The Nov. 14 Mainichi and Yomiuri report from Japan and Shanghai respectively that the Chinese authorities are identifying and calling back the coral poaching boats back to their home provincial ports in Fujian and Zhejiang. The Yomiuri carries an account of a Nov. 12 Fujian online news service report that says four poachers have been indicted. Peace dividend from the Sourpussy vs. Mr. Whatever photo op in Beijing? Perhaps. What matters to me, honestly, is that my The Diplomat post (faulty link restored) made it online with one day to spare before the media story broke out and that the media report corroborates three verifiable conjectures of mine while refuting none of them.
1) “…the high likelihood of these poachers operating in groups…”
I made this conjecture because of the well-known propensity of Chinese fishing vessels to work in packs as well as the obvious dangers of working solo among lawless competitors. Geographical concentration suggests strongly that this is the case.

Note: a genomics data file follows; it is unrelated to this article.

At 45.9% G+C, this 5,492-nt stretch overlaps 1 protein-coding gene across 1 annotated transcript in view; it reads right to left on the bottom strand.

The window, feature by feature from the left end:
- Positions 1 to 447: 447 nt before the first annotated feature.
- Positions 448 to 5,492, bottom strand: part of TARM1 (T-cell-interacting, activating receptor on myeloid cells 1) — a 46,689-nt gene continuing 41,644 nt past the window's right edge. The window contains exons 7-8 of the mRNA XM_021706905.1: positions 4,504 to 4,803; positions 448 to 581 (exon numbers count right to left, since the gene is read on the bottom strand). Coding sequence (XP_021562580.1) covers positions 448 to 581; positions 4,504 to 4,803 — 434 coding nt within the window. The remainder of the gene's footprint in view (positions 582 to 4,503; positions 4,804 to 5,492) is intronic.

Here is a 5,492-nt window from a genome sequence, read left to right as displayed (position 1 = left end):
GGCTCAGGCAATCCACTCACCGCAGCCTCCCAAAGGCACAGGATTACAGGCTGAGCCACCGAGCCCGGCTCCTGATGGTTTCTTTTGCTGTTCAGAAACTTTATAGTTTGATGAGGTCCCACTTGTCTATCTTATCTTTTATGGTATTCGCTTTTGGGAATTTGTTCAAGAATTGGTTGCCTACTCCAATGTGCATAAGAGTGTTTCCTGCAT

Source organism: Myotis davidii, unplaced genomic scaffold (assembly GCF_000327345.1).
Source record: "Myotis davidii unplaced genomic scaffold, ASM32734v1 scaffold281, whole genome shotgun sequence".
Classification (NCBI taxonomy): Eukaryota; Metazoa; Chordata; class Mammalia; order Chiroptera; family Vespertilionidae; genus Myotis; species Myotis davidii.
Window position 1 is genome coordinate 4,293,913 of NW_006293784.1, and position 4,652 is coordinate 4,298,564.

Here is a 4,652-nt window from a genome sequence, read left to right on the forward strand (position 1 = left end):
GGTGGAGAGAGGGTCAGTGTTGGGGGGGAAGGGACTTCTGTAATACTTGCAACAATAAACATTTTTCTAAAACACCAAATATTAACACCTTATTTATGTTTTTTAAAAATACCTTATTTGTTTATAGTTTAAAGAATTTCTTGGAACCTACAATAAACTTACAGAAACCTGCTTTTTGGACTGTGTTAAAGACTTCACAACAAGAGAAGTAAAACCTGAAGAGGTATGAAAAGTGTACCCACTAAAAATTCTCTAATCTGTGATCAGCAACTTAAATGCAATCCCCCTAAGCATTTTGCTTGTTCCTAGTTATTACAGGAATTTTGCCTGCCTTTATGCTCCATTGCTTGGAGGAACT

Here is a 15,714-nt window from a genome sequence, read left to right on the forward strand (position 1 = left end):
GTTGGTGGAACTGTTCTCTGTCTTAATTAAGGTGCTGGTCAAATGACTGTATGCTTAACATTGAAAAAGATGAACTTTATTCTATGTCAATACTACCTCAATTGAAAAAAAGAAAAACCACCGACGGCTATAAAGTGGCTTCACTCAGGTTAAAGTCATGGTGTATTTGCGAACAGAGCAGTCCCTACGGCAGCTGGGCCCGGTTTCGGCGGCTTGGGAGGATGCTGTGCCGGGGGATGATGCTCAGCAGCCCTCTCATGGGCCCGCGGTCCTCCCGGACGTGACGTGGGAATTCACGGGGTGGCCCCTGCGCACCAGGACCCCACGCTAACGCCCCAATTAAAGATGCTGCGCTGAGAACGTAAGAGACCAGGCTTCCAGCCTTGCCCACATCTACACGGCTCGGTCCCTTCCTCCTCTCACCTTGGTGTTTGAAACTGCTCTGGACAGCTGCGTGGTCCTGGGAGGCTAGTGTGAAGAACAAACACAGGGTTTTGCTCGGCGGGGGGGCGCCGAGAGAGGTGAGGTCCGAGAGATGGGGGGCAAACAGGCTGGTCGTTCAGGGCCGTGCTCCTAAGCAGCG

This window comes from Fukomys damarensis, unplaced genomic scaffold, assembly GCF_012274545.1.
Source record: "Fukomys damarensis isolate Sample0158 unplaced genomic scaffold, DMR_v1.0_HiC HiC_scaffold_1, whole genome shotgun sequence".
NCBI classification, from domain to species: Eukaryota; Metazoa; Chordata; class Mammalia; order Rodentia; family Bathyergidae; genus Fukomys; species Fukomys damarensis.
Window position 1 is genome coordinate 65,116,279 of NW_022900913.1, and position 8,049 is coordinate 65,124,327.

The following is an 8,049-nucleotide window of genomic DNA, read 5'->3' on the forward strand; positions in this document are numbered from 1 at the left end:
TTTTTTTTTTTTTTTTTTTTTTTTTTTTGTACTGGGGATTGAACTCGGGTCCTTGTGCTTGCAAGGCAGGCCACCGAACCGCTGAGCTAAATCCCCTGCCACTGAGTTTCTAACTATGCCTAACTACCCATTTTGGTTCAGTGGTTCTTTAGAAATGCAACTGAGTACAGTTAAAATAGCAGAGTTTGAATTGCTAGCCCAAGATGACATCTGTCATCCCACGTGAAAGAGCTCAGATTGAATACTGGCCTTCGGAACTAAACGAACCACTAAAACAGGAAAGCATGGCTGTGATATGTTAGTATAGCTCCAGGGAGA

2) “The Chinese authorities know the identities of the detained vessels and their crew members…”
This was an easy call to make because the Japanese authorities would obviously be providing ID information to their Chinese counterparts.
3) “The poaching will abate fairly soon.”
Actually, I didn’t realize that it was already happening (the Mainichi reports says that the number of observed vessels peaked on Oct. 30 at 212, declined from there, and dropped significantly to 141 on Nov. 10, the day of the Abe-Xi meet-and-kinda greet), wand I had qualified my conjecture with the weasel word “fairly.” But I’m going to let myself off on this one, with the admonition to take note that the Chinese authorities appear to have a pretty good handle on their ocean-going vessels that they can wield when it suits them to do so.
The last point suggests, though, that one conjecture is likely to be proven wrong, namely:
…a few vessels will continue to show up…
I’ve changed my mind.
Correction: Yomiuri article appeared on the 13th, the same day as The Diplomat post.